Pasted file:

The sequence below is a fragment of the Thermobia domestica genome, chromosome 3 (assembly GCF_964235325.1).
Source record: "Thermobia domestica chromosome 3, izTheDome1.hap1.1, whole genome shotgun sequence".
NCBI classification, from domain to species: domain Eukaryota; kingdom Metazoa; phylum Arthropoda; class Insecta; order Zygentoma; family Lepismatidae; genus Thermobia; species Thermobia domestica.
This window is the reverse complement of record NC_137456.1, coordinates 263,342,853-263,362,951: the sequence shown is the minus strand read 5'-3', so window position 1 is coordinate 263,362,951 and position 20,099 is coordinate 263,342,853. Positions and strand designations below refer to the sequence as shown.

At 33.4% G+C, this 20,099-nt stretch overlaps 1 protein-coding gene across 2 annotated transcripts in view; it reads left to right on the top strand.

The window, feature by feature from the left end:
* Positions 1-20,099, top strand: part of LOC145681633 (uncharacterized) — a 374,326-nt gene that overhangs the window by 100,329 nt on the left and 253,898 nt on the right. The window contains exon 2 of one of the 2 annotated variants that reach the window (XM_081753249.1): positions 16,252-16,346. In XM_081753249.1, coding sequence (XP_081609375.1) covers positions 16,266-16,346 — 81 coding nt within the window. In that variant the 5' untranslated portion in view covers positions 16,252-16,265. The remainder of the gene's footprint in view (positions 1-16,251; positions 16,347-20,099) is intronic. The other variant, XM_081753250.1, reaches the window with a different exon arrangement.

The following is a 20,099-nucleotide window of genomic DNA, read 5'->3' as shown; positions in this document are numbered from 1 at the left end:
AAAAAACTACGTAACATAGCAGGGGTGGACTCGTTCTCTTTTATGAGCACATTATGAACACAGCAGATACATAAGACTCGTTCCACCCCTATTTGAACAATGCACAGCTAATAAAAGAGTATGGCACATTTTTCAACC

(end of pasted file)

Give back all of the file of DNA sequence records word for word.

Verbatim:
The sequence below is a fragment of the Thermobia domestica genome, chromosome 3 (assembly GCF_964235325.1).
Source record: "Thermobia domestica chromosome 3, izTheDome1.hap1.1, whole genome shotgun sequence".
NCBI classification, from domain to species: domain Eukaryota; kingdom Metazoa; phylum Arthropoda; class Insecta; order Zygentoma; family Lepismatidae; genus Thermobia; species Thermobia domestica.
This window is the reverse complement of record NC_137456.1, coordinates 263,342,853-263,362,951: the sequence shown is the minus strand read 5'-3', so window position 1 is coordinate 263,362,951 and position 20,099 is coordinate 263,342,853. Positions and strand designations below refer to the sequence as shown.

At 33.4% G+C, this 20,099-nt stretch overlaps 1 protein-coding gene across 2 annotated transcripts in view; it reads left to right on the top strand.

The window, feature by feature from the left end:
* Positions 1-20,099, top strand: part of LOC145681633 (uncharacterized) — a 374,326-nt gene that overhangs the window by 100,329 nt on the left and 253,898 nt on the right. The window contains exon 2 of one of the 2 annotated variants that reach the window (XM_081753249.1): positions 16,252-16,346. In XM_081753249.1, coding sequence (XP_081609375.1) covers positions 16,266-16,346 — 81 coding nt within the window. In that variant the 5' untranslated portion in view covers positions 16,252-16,265. The remainder of the gene's footprint in view (positions 1-16,251; positions 16,347-20,099) is intronic. The other variant, XM_081753250.1, reaches the window with a different exon arrangement.

The following is a 20,099-nucleotide window of genomic DNA, read 5'->3' as shown; positions in this document are numbered from 1 at the left end:
AAAAAACTACGTAACATAGCAGGGGTGGACTCGTTCTCTTTTATGAGCACATTATGAACACAGCAGATACATAAGACTCGTTCCACCCCTATTTGAACAATGCACAGCTAATAAAAGAGTATGGCACATTTTTCAACC